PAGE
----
Apart from the success of Wolf Haas (b. 1960) and Daniel Glattauer (b. 1960), a growing attention towards the well-being society and the media dimension has been renewed among the ranks of the most recent generation of writers. These are the recurring motifs in the work of Thomas Glavinic (b. 1972), author of the apocalyptic novel Die Arbeit der Nacht (2006; trans. It. The inventions of the night, 2007), followed by Das bin doch ich (2007) and Lisa (2011). In addition to the writer Franzobel (pseud. Of Franz Stefan Griebl, b.1967) and the Austro-German author Daniel Kehlmann (b.1972), Kathrin Röggla (b.1971), author of narrative and theatrical texts, is also part of this framework. but above all known for a hyper-realistic novel on the generation of the precarious world of work: Wir schlafen nicht (2004; trans. it. We do not sleep, 2005). Clemens Setz (b. 1982) deserves attention, who in Söhne und Planeten (2007; trans. It. Sons and planets, 2012), criticized the superficial respectability of Austrian society.
Cinema. – Contemporary Austrian cinema, which reappeared on the international film scene in the last decade of the end of the millennium, is the result of the social tensions of the year 1977, which resulted in the occupation of the Arena slaughterhouse (filmed by Josef Aichholzer and Ruth Beckermann in Arena besetzt, 1977), which was followed, in the 1980s, by a season of cultural renewal which, referring to the German model, introduced the necessary infrastructures for the consolidation of a national cinema.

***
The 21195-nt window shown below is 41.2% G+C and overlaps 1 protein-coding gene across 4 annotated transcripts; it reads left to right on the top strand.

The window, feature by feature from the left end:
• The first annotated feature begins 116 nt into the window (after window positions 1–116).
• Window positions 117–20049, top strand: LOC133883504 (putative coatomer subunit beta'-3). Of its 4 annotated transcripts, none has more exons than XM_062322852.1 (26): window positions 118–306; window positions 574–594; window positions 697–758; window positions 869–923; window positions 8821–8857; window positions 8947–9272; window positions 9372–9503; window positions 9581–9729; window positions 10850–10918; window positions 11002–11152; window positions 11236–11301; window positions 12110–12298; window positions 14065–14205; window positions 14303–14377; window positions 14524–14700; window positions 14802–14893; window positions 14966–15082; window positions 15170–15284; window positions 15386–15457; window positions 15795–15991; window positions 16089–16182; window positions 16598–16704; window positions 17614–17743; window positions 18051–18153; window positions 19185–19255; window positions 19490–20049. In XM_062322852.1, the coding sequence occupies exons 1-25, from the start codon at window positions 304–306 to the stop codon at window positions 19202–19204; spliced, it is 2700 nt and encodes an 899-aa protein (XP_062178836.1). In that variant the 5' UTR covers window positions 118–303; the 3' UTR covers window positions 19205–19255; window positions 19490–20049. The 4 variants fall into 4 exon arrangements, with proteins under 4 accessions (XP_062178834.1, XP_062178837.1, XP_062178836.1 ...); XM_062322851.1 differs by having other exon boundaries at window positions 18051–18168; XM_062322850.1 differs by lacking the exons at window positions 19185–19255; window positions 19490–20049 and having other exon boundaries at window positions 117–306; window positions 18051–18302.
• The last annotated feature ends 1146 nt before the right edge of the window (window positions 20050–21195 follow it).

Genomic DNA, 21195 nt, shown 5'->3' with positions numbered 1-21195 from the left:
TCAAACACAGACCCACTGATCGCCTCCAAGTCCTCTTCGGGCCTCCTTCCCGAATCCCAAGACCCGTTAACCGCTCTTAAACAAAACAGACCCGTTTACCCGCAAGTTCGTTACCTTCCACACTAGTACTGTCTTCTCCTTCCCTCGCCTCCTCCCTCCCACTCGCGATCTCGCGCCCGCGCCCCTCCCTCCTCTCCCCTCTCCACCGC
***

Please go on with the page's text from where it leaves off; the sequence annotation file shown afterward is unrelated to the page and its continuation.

Between 1989 and 1990 two works, in the order Der siebente Kontinent (The seventh continent) by Michael Haneke and the documentary Good news: Von Kolporteuren, toten Hundenund anderen Wienern by Ulrich Seidl, established themselves as cornerstones of all subsequent Austrian film production which, beyond the different directorial sensibilities, would have demonstrated a certain continuity of themes that can be summarized in a feeling of idiosyncrasy for those social dynamics incubating old Nazisms and new fascisms disguised as democracy, for the primacy of the economy, for the xenophobia that generates fear, a sense of encirclement, and justifies autism, endogamy. What is emerging is a genealogy of authors that has its founders in Karl Kraus (1874-1936), Thomas Bernhard (1931-1989) and Elfriede Jelinek (b.1946) from whom they inherited a dark and hallucinated, furious imagination and meticulous, with an almost pedantic, apocalyptic and daily minutiae.
Haneke’s cinema (v.) Is a term of reference for Jessica Hausner, who is particularly careful in reinterpreting the field-off-screen dialectic (Lovely Rita, 2001; Hotel, 2004; Lourdes, 2009; Amour fou, 2014), Götz Spielmann (Antares, 2004; Revanche, 2008; Oktober November, 2013) and Markus Schleinzer (Michael, 2011) who, of the author of Amour (2012), was a collaborator for La pianiste (2001; La pianista), Le temps du loup (2003) ; Time of the Wolves), Das weisse Band (2009; The white ribbon).
Das weiße Band
On the documentary front, the ‘Austrian gaze’ that pursues the awareness of reality, of which, together with Seidl, Michael Glawog ger (Whores’ glory, 2011) was one of the most radical interpreters, knows interesting female declinations with Nina Kusturica (Vienna’s lost daughters, 2007; Little alien, 2009) and Barbara Albert (Zur Lage: Österreich in sechs Kapiteln, 2002), later also confronted with fiction (Fallen, 2006; Die Lebenden, 2012). From the Seidlian school are Veronika Franz (Ich seh, Ich seh, 2014), wife and collaborator of Seidl, and Daniel Hoesl (Soldier Jeannette, 2013), his assistant from 2007 to 2013. Again Haneke, with his reflection on the mechanisms of the occult media exhibition, is at the center of the most recent works by Nikolaus Geyrhalter (Abendland, 2011) and Remo Rauscher (The streets of the invisibles, 2011).